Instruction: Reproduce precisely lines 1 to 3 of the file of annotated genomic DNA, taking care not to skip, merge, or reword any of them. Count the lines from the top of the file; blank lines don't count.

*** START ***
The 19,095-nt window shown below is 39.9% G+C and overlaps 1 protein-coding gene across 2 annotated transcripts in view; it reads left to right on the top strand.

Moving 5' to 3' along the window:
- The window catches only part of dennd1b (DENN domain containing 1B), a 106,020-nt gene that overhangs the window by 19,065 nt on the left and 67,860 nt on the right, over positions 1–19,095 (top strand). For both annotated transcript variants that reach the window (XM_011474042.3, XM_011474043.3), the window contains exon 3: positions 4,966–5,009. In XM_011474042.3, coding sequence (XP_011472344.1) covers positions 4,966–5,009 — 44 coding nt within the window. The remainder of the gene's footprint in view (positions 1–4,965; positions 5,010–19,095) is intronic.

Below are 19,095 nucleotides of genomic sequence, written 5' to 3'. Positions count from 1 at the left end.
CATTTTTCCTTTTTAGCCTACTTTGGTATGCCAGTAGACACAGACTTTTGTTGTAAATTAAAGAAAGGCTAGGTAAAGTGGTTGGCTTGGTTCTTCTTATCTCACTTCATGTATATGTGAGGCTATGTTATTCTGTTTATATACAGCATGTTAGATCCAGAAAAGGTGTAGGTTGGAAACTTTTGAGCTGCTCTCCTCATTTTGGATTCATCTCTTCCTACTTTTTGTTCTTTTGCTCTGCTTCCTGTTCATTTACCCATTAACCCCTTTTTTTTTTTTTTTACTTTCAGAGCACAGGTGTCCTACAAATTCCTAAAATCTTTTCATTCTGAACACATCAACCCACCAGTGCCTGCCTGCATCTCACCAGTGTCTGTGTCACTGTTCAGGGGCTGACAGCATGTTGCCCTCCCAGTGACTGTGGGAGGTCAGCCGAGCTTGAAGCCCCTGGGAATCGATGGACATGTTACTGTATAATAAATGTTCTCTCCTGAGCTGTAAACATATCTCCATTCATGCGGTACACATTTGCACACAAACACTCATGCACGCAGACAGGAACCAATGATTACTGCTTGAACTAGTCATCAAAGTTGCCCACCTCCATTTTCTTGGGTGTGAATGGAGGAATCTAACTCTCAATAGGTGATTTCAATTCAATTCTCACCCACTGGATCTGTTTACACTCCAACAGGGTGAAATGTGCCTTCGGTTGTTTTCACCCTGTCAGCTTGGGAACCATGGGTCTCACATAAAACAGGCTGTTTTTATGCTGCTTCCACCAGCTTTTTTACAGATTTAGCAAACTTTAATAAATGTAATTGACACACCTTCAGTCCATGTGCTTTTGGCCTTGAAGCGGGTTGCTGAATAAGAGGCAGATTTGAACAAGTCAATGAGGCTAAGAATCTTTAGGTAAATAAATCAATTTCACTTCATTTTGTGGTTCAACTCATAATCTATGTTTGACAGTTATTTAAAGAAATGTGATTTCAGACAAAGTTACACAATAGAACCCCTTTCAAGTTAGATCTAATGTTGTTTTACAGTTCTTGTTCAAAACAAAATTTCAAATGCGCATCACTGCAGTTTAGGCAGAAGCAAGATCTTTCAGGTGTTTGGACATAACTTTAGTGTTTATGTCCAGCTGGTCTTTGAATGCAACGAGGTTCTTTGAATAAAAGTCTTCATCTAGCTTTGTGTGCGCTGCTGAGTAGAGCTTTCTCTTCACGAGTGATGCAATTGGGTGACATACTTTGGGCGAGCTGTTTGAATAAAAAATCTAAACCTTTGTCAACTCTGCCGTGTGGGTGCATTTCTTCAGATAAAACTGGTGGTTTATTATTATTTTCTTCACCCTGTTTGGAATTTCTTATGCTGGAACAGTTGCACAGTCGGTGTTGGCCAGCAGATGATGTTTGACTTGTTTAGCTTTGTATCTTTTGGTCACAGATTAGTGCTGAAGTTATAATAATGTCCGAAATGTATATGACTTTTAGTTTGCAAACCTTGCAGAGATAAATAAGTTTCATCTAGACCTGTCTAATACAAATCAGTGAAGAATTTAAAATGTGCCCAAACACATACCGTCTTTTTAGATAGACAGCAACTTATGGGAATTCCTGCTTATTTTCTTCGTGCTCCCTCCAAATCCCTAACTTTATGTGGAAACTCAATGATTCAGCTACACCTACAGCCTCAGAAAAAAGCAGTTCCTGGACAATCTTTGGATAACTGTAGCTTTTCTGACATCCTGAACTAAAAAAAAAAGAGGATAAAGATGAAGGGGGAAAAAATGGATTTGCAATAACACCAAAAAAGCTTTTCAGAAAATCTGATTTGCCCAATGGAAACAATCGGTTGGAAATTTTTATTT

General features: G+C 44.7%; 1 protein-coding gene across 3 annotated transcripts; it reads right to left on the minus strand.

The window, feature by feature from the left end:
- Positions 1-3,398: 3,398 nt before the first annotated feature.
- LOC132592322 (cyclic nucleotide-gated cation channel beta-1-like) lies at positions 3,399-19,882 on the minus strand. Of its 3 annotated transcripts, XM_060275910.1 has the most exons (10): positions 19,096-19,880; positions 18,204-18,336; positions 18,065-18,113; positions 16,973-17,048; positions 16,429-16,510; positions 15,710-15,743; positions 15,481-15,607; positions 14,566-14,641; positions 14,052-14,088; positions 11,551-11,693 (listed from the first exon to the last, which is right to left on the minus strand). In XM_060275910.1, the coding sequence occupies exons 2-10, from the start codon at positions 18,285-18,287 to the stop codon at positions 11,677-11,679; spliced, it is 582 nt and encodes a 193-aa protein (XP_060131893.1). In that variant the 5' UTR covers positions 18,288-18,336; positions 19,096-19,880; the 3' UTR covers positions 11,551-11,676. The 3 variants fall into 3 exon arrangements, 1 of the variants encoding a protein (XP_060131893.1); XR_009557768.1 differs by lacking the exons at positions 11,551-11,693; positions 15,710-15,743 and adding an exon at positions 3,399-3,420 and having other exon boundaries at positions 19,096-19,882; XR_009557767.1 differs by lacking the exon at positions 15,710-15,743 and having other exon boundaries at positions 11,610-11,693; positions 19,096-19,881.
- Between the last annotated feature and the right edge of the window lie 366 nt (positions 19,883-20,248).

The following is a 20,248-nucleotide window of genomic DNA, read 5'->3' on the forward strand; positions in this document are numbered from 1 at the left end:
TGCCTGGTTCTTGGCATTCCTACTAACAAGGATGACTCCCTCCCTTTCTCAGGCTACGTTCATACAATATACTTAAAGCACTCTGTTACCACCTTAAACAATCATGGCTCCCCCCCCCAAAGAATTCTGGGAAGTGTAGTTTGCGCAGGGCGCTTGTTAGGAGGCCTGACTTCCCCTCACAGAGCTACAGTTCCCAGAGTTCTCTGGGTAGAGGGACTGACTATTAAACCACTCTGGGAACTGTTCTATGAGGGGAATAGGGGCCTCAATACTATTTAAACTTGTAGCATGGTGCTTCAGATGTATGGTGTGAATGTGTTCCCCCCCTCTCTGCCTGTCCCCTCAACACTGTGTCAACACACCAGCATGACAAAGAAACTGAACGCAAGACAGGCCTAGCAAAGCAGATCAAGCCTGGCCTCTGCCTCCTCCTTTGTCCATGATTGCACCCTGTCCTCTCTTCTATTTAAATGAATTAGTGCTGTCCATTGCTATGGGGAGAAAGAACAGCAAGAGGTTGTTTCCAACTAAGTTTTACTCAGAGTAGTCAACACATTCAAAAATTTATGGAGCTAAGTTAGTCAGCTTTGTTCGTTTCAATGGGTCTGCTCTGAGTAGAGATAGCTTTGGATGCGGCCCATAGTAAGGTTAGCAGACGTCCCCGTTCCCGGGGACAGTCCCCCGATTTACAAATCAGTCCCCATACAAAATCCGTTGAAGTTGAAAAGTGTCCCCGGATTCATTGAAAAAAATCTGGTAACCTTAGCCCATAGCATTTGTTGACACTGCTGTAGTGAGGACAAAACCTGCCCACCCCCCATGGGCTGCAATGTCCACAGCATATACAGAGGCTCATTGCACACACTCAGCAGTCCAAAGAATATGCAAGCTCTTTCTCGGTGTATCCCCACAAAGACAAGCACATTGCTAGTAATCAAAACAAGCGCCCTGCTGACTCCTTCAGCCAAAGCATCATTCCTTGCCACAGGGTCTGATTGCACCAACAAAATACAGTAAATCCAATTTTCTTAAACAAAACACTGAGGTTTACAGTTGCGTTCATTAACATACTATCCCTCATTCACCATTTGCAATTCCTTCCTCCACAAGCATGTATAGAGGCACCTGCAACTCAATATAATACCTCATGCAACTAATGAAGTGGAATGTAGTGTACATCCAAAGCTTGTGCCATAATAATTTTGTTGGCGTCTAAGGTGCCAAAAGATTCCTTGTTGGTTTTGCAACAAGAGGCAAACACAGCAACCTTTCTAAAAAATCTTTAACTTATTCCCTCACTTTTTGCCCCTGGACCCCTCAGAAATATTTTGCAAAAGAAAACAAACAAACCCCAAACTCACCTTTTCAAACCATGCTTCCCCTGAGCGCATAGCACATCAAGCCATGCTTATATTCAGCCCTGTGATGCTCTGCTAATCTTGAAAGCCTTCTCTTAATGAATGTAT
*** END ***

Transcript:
The 19,095-nt window shown below is 39.9% G+C and overlaps 1 protein-coding gene across 2 annotated transcripts in view; it reads left to right on the top strand.

Moving 5' to 3' along the window:
- The window catches only part of dennd1b (DENN domain containing 1B), a 106,020-nt gene that overhangs the window by 19,065 nt on the left and 67,860 nt on the right, over positions 1–19,095 (top strand). For both annotated transcript variants that reach the window (XM_011474042.3, XM_011474043.3), the window contains exon 3: positions 4,966–5,009. In XM_011474042.3, coding sequence (XP_011472344.1) covers positions 4,966–5,009 — 44 coding nt within the window. The remainder of the gene's footprint in view (positions 1–4,965; positions 5,010–19,095) is intronic.